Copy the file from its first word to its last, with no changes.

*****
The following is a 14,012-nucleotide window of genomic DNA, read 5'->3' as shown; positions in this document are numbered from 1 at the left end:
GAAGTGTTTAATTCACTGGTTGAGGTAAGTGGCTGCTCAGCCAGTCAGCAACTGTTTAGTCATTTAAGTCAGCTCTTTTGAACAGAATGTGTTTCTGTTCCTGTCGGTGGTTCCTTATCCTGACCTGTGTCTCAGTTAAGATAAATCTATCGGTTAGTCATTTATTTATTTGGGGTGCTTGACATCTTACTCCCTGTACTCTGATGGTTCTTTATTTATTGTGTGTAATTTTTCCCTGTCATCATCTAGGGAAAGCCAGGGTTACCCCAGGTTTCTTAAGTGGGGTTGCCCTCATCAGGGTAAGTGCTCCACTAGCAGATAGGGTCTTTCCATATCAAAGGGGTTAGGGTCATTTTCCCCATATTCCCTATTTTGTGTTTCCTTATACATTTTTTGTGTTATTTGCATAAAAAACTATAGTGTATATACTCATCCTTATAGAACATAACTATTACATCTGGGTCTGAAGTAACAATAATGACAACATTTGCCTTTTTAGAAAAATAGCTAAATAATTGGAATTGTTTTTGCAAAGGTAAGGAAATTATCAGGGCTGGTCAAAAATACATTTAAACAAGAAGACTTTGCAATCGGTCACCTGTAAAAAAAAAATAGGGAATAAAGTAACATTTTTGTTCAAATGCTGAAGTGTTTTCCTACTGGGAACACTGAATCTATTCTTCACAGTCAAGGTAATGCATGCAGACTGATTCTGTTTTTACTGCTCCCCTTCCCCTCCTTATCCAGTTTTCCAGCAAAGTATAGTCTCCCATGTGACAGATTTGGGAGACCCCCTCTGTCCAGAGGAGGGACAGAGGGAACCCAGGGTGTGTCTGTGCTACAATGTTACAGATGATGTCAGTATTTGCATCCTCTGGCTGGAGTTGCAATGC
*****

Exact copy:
The following is a 14,012-nucleotide window of genomic DNA, read 5'->3' as shown; positions in this document are numbered from 1 at the left end:
GAAGTGTTTAATTCACTGGTTGAGGTAAGTGGCTGCTCAGCCAGTCAGCAACTGTTTAGTCATTTAAGTCAGCTCTTTTGAACAGAATGTGTTTCTGTTCCTGTCGGTGGTTCCTTATCCTGACCTGTGTCTCAGTTAAGATAAATCTATCGGTTAGTCATTTATTTATTTGGGGTGCTTGACATCTTACTCCCTGTACTCTGATGGTTCTTTATTTATTGTGTGTAATTTTTCCCTGTCATCATCTAGGGAAAGCCAGGGTTACCCCAGGTTTCTTAAGTGGGGTTGCCCTCATCAGGGTAAGTGCTCCACTAGCAGATAGGGTCTTTCCATATCAAAGGGGTTAGGGTCATTTTCCCCATATTCCCTATTTTGTGTTTCCTTATACATTTTTTGTGTTATTTGCATAAAAAACTATAGTGTATATACTCATCCTTATAGAACATAACTATTACATCTGGGTCTGAAGTAACAATAATGACAACATTTGCCTTTTTAGAAAAATAGCTAAATAATTGGAATTGTTTTTGCAAAGGTAAGGAAATTATCAGGGCTGGTCAAAAATACATTTAAACAAGAAGACTTTGCAATCGGTCACCTGTAAAAAAAAAATAGGGAATAAAGTAACATTTTTGTTCAAATGCTGAAGTGTTTTCCTACTGGGAACACTGAATCTATTCTTCACAGTCAAGGTAATGCATGCAGACTGATTCTGTTTTTACTGCTCCCCTTCCCCTCCTTATCCAGTTTTCCAGCAAAGTATAGTCTCCCATGTGACAGATTTGGGAGACCCCCTCTGTCCAGAGGAGGGACAGAGGGAACCCAGGGTGTGTCTGTGCTACAATGTTACAGATGATGTCAGTATTTGCATCCTCTGGCTGGAGTTGCAATGC